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while hm, yeah. okay, and you are watching the stream coming to you today for my child who adrian in south number of stories. beans was cute. today's episode is all of our stories as we focus in on the lesson, but we can learn who sports women, and sports men around the world. inspiration is a new book called d. don't back a wake up. who for school, by you? well, in it's easy sport as an allegory. why we're going to taste, want that families got bringing together to sports janice, we, we admire and respect to talk about ethics and sports in weddings, of course. and she, ahmed, welcome to the stream. by the way that you on board are firing. thank you. i just wanted to tap into what was thinking about white. well, when was the last time mention? you saw that's full story. so like, instant watching,
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instant or neither fast. probably every day, every time we see a story coming in the news that leading the news. you think here it is a good here it goes again. and these stories are around since i finished writing the book. i think, or if i don't have time to put that story in as well, but that constant, i'm up constantly sort of evolving my view on for and stories in the lose. just keep on inspiring and also making you want. so i have other people discussed them and actually come to some conclusions about sports. well in society, shame, likings for general to gamble. so each one was the muslim, using, ah, yes, as in life. i mean, it depends what aspect of life really. i mean there's challenges or struggles, there is joy, but i mean, i work
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a lot in the intersections of race and gender and sport, and quite often my beat is not a happy one. so when we talk about struggles, particularly for women, athletes are non binary athletes. that happens quite often, whether it's an issue of the abuse, whether it's an issue of inequality, of pay. i mean very specifically on a fund note i was having a very animated conversation with my colleagues at burn it all down this morning about the joy of saudi manet. and we were speaking about senegalese football in the pre show. but just having that to talk about joy, now i tried very hard to incorporate joy into some of my practice as a journalist. otherwise it would be very, very depressing. the world of sports feminine can be very depressing. so i have tried to insert that intentionally. hey paul walker, listen, she to go. i'm going to say to all of our is watching you either the person fulfill thomasville, georgia, pass for whatever you want to share with the lesson. she had one if you need you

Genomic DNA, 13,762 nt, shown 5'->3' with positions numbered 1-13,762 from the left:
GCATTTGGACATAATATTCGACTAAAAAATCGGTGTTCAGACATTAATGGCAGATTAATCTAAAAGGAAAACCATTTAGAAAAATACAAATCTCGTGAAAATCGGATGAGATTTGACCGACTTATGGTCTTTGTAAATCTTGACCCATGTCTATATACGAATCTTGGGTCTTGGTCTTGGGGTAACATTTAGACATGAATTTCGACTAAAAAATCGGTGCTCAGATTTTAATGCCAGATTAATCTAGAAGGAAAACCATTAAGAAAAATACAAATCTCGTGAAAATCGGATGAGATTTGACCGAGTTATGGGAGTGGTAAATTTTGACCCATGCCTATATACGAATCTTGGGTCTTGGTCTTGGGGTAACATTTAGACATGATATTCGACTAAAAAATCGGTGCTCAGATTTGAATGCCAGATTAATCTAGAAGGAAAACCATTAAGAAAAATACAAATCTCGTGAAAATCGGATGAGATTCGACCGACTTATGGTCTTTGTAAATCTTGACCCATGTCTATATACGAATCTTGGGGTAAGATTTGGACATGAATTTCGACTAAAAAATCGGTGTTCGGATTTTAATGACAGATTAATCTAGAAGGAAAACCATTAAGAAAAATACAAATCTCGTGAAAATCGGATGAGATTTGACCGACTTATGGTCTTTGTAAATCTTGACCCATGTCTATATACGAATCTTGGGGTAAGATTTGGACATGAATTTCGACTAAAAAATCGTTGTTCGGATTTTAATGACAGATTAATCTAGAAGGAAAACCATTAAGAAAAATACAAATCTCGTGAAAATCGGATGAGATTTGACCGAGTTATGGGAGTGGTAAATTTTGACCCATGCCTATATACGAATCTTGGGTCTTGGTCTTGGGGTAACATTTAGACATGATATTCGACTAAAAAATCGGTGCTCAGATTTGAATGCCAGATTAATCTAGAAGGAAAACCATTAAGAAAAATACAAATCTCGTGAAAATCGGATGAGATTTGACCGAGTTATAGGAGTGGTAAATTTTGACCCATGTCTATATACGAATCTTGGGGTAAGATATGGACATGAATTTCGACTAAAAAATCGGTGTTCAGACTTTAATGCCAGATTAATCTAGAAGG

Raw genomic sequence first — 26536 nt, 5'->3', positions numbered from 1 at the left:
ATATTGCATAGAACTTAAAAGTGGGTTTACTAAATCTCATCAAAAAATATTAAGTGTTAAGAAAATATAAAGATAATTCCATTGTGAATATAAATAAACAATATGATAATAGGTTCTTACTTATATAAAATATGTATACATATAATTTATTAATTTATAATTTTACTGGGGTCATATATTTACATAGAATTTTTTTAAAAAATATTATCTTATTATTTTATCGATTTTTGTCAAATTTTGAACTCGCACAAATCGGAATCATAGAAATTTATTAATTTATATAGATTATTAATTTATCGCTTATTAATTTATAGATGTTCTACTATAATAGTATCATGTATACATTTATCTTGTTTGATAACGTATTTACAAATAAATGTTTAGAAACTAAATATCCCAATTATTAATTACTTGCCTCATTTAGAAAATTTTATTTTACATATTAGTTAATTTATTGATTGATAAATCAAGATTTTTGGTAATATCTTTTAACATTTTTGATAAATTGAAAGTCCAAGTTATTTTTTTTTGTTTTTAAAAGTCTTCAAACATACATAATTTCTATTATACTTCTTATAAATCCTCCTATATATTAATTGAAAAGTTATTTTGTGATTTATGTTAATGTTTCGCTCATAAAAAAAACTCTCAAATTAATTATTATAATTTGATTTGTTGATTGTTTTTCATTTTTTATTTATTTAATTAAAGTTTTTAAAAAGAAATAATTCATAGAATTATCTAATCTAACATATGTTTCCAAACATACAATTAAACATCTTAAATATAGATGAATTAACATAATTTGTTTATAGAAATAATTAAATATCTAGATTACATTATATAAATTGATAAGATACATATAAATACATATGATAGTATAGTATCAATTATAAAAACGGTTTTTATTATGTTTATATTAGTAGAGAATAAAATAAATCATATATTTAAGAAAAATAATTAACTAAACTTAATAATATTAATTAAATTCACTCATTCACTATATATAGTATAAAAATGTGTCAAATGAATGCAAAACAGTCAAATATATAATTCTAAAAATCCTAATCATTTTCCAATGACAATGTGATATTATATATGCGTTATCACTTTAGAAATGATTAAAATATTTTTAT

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jumping to the comment section. part of today's show, wow, that was c j was accented. oh t v. awesome. and because she feel house overseas went to the base issue in my spot, i believe we're currently facing. and i believe this is in all i was a football from the cross ruse all the way through am to the top lives in a world. and from being ex player a to work in sports media. now i percy feel this one and i think the biggest issue for me is racism, annapolis, alec, a broken record, but you were to fall off the euros for england and the free blood plasma, snip noise and abuse. they got off the back of the campaigns and that went in off that things like kick our races and so racing the red card, the players taken a me off before every much you would have for changes have been more clear in the game. but for me, it has been spoken about more, but no, no actual punishment or change that she happened. i think more needs to be done.